Select Committee on Science and Technology Written Evidence

Letter from the Public Health Laboratory Service

  Thank you for inviting the Public Health Laboratory Service to comment on the Government's response on "biodiversity". It would not be particularly appropriate for the PHLS to comment on the basic content of either the report or the feedback as the report is restricted to macrobiology, ie higher organisms, and our concern is with the agents that cause infectious diseases. In principle, of course, we are very supportive of the need to preserve and encourage biodiversity and to ensure effective conservation measures. We were also pleased to see the Committee's recommendation for support of research in academic institutions aimed at supporting biodiversity.

  Nevertheless, we welcome the opportunity to add to the debate on biodiversity by pointing out that many of the same arguments apply to microbiological diversity. Micro-organisms (bacteria and viruses in particular) are not only important as the causes of a wide range of infections in man and animals, and therefore pose various threats to health, but the great bulk of the microbial world has no relationship with disease and is essential for driving all the food cycles on which the diversity of macro-organisms depends. The capacity of micro-organisms to break down complex biological molecules and recycle them in to the food chain is essential to the continued existence of life on this planet. The fact that these are minute organisms that can multiply rapidly and adapt to a wide range of ecological niches, means that the microbial world holds great capacity for genetic change, re-assortment and adaptation. For these reasons, it is equally important that we recognise the need for conservation and study of biodiversity in the microbial population. To this end, the maintenance of culture collections of well defined species of micro-organisms and support for taxonomic work on the microbial population should be seen as vital to our efforts for biological conservation.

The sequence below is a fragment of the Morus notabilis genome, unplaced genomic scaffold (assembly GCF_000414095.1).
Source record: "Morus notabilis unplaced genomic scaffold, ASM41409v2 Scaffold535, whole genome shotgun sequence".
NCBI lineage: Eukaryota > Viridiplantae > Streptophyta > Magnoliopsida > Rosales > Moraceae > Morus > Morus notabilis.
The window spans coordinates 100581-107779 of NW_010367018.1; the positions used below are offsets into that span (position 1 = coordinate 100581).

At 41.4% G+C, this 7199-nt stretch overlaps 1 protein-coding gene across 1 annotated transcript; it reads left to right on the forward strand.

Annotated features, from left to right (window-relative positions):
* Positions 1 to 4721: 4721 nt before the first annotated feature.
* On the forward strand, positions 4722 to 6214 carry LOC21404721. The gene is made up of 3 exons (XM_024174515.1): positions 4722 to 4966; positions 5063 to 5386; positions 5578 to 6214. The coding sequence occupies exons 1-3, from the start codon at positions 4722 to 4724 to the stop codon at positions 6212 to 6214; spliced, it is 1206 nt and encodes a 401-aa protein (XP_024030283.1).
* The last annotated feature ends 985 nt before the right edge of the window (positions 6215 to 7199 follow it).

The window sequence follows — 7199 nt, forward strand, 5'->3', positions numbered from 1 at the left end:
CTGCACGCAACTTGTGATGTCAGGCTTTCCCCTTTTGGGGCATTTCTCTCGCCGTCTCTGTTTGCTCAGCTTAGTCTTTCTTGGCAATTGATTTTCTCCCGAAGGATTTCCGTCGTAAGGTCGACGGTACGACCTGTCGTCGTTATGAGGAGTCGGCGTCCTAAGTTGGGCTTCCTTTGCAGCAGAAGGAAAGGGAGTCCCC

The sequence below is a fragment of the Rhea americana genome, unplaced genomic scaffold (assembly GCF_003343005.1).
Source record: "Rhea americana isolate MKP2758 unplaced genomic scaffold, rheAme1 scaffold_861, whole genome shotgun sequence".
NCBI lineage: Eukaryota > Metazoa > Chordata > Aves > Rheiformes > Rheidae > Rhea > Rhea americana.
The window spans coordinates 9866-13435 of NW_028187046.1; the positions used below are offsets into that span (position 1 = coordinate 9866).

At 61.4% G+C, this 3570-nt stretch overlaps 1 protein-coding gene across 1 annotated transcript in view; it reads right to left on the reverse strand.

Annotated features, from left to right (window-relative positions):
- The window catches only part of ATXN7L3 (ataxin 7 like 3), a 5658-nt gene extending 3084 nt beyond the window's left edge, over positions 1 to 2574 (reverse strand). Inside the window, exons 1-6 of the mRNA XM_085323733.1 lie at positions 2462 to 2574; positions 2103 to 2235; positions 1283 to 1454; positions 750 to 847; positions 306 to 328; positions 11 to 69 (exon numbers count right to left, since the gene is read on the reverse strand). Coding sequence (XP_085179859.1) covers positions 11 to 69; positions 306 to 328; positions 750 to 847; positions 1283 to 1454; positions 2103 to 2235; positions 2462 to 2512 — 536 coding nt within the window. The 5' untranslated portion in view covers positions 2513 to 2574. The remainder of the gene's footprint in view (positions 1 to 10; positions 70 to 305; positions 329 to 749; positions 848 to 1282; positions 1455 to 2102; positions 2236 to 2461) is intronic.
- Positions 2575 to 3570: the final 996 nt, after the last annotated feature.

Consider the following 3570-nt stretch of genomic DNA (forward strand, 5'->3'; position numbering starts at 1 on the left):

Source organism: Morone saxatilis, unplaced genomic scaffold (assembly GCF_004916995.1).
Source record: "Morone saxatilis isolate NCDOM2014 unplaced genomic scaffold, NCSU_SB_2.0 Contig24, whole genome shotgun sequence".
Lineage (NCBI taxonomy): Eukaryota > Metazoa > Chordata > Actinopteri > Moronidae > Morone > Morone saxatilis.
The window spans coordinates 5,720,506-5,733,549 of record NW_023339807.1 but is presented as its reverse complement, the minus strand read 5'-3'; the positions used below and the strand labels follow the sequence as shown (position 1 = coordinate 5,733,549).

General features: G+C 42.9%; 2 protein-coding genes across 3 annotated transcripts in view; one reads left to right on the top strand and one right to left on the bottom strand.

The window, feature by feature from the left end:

7 March 2003

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